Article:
Turkish President Recep Tayyip Erdoğan won a string of victories last month in his effort to consolidate power, including the lifting of parliamentary immunity, the ouster of Prime Minister Ahmet Davutoğlu, and his replacement by the yes-man Binali Yıldırım. The month of June, however, has dealt Turkey’s strongman a reversal of fortune. Just as the Turkish president was beginning to enjoy his near-total domination of Turkish politics, a wave of protests have spread like wildfire in Turkey’s high schools – a reminder that there is still life in Turkey’s flailing democracy.
Turkey’s Islamist-rooted Justice and Development Party (AKP) last year began an effort to hijack 44 of the country’s elite public schools that provide free education to a select group of high-achieving students admitted through a nationwide exam. In an attempt to manipulate the trademark meritocratic ethos and secular curriculum of these schools, the AKP started replacing experienced school principals with unqualified AKP loyalists.
Tensions quickly boiled over. Protests erupted on June 4 in Istanbul High School, ironically the alma mater of two of Turkey’s Islamist prime ministers, Necmettin Erbakan and Ahmet Davutoğlu. During the graduation ceremony, the senior class turned their backs to the school principal, and were joined by their applauding parents, forcing him to cut his address short. The students also issued a written declaration against the principal – notorious for sharing his pro-Erdoğan political views and anti-Semitic vitriol on social media.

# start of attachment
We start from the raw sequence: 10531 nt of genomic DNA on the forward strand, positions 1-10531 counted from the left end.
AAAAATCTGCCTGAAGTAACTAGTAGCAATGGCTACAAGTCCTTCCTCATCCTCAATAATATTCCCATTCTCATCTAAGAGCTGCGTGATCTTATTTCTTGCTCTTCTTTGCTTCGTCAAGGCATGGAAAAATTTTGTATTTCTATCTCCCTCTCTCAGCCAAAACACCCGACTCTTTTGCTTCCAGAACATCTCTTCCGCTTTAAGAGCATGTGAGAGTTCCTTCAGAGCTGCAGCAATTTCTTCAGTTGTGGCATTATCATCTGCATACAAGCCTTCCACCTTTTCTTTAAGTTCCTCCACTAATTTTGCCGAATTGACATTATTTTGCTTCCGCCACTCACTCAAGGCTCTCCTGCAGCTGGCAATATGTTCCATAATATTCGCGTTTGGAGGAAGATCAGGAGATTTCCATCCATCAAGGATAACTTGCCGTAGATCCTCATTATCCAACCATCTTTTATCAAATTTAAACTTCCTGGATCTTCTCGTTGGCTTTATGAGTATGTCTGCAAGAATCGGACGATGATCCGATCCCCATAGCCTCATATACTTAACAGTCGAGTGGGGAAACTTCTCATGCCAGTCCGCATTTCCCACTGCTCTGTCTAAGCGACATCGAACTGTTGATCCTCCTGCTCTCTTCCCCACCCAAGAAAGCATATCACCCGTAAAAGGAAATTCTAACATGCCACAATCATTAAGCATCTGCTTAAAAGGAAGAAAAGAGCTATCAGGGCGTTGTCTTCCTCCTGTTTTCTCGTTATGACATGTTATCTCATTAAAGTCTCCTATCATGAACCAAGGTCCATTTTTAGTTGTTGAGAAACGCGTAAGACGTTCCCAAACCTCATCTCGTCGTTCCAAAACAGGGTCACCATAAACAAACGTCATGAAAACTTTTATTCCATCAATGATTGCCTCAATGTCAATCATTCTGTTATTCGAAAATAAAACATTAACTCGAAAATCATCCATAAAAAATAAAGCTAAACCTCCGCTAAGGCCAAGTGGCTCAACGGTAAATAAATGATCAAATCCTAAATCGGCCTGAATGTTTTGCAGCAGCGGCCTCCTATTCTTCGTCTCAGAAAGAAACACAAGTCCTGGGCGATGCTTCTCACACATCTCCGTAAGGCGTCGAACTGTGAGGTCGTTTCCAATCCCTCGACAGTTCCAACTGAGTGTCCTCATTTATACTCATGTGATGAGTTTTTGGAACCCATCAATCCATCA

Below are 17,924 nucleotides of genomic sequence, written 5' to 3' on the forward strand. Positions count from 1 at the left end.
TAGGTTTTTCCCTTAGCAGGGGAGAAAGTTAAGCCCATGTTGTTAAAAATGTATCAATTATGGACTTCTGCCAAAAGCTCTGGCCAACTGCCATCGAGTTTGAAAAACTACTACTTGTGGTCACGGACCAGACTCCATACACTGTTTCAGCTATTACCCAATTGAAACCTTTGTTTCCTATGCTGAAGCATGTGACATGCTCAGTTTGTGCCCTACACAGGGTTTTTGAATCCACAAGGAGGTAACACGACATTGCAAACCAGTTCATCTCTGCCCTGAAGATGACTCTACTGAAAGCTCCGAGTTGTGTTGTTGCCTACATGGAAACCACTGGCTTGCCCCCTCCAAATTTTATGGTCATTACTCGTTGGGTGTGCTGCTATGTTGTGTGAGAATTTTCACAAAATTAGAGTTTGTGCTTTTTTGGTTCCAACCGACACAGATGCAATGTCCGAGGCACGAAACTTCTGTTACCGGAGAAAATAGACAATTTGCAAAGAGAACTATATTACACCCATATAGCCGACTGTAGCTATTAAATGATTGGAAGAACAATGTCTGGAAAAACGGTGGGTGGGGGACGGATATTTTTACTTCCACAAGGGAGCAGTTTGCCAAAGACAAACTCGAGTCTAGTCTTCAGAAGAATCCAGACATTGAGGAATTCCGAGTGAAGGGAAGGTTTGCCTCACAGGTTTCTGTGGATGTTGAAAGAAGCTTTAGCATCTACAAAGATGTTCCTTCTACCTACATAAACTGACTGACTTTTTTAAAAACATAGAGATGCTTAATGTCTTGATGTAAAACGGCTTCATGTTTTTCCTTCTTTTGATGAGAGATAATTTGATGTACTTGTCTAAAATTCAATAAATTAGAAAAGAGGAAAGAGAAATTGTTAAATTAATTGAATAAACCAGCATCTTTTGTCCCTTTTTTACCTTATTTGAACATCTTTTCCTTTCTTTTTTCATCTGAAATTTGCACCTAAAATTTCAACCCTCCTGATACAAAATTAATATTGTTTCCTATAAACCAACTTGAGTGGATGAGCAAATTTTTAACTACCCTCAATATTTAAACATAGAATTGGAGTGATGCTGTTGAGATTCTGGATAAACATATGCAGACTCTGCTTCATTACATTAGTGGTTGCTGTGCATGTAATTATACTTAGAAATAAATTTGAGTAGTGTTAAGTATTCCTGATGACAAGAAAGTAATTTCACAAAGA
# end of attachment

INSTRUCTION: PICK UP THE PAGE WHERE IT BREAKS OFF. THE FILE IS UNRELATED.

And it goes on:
Within two weeks, similar protests have spread to dozens of other elite public schools around the country. To date, a declaration by the union of high school students demanding secular education was signed by a total of 365 schools. The Turkish government’s attempts to suppress protests by disciplinary action, and even by sending anti-terror and riot police in the case of Samsun High School located on the AKP-stronghold Black Sea coast, have failed to halt the protests. In fact, parents have in some cases joined the student protests.
With concerns mounting that the student and parent unrest could spill over into a countrywide protest movement similar to the Gezi uprising of May 2013, Erdoğan was quick to respond, but not with promises of compromise. Rather, Erdoğan warned that “there are still people who haven’t learned their lesson,” and vowed that he will not allow “a new Gezi.”
Turkey’s graduating class of 18-year-olds all came of age under the AKP’s 14-year rule. They were indoctrinated by schools, Islamist NGOs, and government-controlled media. Yet, significant portions of the Turkish youth apparently refuse to submit to Erdoğan’s Islamist and authoritarian agenda. In a country where roughly half the population is under the age of 30, the future of Turkish democracy might ultimately be determined by the ability of the country’s opposition parties to tap into this generation’s discontent.
Aykan Erdemir is a senior fellow at the Foundation for Defense of Democracies, and a former member of the Turkish parliament. Follow him on Twitter @aykan_erdemir